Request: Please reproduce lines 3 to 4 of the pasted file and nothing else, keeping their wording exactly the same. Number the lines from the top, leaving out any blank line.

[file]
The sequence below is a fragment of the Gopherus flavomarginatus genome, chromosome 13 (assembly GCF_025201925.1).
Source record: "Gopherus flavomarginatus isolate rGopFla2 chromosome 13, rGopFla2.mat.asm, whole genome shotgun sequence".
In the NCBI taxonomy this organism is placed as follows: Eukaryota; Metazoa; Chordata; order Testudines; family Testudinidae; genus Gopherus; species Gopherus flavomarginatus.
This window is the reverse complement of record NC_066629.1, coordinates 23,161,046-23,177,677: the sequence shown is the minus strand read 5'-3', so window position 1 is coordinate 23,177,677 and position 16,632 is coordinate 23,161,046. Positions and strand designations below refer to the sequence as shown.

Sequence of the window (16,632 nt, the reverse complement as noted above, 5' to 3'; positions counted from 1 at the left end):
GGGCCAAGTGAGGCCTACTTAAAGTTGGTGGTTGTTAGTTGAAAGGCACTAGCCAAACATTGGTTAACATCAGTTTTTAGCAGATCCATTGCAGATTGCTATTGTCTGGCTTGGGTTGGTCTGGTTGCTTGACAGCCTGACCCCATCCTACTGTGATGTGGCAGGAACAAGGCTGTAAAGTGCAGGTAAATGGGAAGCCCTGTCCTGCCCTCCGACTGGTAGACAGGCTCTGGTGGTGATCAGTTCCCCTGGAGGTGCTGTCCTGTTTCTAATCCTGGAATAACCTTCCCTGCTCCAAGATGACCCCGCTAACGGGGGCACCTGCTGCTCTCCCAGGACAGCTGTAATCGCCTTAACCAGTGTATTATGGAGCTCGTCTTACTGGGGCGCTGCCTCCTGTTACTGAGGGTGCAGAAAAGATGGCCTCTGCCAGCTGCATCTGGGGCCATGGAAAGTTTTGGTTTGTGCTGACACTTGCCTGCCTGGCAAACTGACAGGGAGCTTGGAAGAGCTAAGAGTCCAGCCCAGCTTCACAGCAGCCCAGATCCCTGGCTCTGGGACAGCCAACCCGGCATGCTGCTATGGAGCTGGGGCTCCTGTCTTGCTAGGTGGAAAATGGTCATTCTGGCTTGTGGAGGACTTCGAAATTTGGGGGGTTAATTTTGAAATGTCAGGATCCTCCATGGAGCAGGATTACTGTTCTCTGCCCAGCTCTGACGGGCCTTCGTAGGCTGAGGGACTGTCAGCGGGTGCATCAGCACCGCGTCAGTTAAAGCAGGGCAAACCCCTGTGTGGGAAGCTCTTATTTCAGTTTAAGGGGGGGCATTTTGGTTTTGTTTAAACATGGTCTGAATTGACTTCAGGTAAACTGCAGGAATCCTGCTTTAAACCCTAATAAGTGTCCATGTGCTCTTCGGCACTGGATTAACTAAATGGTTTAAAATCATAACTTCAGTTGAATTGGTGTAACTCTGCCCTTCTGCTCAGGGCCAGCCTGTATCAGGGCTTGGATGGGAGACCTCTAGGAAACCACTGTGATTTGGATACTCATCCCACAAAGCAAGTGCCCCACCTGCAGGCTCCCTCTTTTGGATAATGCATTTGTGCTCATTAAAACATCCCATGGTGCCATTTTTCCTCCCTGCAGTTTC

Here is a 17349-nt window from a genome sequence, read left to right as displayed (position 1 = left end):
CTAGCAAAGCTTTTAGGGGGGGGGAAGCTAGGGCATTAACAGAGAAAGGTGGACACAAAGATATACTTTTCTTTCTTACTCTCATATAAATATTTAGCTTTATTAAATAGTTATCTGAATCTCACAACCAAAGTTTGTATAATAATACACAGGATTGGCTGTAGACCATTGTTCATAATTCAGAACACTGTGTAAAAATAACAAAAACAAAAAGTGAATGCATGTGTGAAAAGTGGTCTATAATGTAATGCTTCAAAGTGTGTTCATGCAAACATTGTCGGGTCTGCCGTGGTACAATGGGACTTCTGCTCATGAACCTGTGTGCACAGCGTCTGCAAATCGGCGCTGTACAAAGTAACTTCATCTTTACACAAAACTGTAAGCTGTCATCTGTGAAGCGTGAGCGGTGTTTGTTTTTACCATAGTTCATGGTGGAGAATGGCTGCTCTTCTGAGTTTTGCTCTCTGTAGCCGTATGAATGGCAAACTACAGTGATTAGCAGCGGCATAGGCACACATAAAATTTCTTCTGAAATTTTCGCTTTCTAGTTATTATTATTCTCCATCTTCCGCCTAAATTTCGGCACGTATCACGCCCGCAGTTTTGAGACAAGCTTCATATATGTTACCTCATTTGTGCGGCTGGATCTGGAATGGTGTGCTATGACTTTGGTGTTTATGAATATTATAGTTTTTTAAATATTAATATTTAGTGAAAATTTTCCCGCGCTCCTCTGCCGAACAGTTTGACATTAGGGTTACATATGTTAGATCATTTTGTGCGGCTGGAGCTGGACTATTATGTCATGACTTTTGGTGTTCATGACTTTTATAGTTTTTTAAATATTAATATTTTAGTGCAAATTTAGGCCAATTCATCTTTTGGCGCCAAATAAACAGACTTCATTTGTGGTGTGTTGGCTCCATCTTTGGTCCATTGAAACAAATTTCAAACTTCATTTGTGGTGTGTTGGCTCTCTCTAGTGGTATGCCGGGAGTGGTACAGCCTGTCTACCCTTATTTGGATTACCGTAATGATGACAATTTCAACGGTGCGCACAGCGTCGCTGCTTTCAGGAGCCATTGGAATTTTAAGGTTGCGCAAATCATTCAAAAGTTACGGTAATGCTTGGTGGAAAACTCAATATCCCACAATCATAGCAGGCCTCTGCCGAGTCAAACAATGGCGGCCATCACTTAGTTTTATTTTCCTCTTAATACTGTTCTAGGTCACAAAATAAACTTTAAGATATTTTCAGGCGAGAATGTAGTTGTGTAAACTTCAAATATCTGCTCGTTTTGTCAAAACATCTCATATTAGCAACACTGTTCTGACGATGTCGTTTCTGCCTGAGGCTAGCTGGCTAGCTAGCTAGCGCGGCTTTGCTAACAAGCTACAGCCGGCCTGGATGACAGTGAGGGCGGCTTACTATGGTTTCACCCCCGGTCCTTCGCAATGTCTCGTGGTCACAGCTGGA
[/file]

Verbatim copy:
In the NCBI taxonomy this organism is placed as follows: Eukaryota; Metazoa; Chordata; order Testudines; family Testudinidae; genus Gopherus; species Gopherus flavomarginatus.
This window is the reverse complement of record NC_066629.1, coordinates 23,161,046-23,177,677: the sequence shown is the minus strand read 5'-3', so window position 1 is coordinate 23,177,677 and position 16,632 is coordinate 23,161,046. Positions and strand designations below refer to the sequence as shown.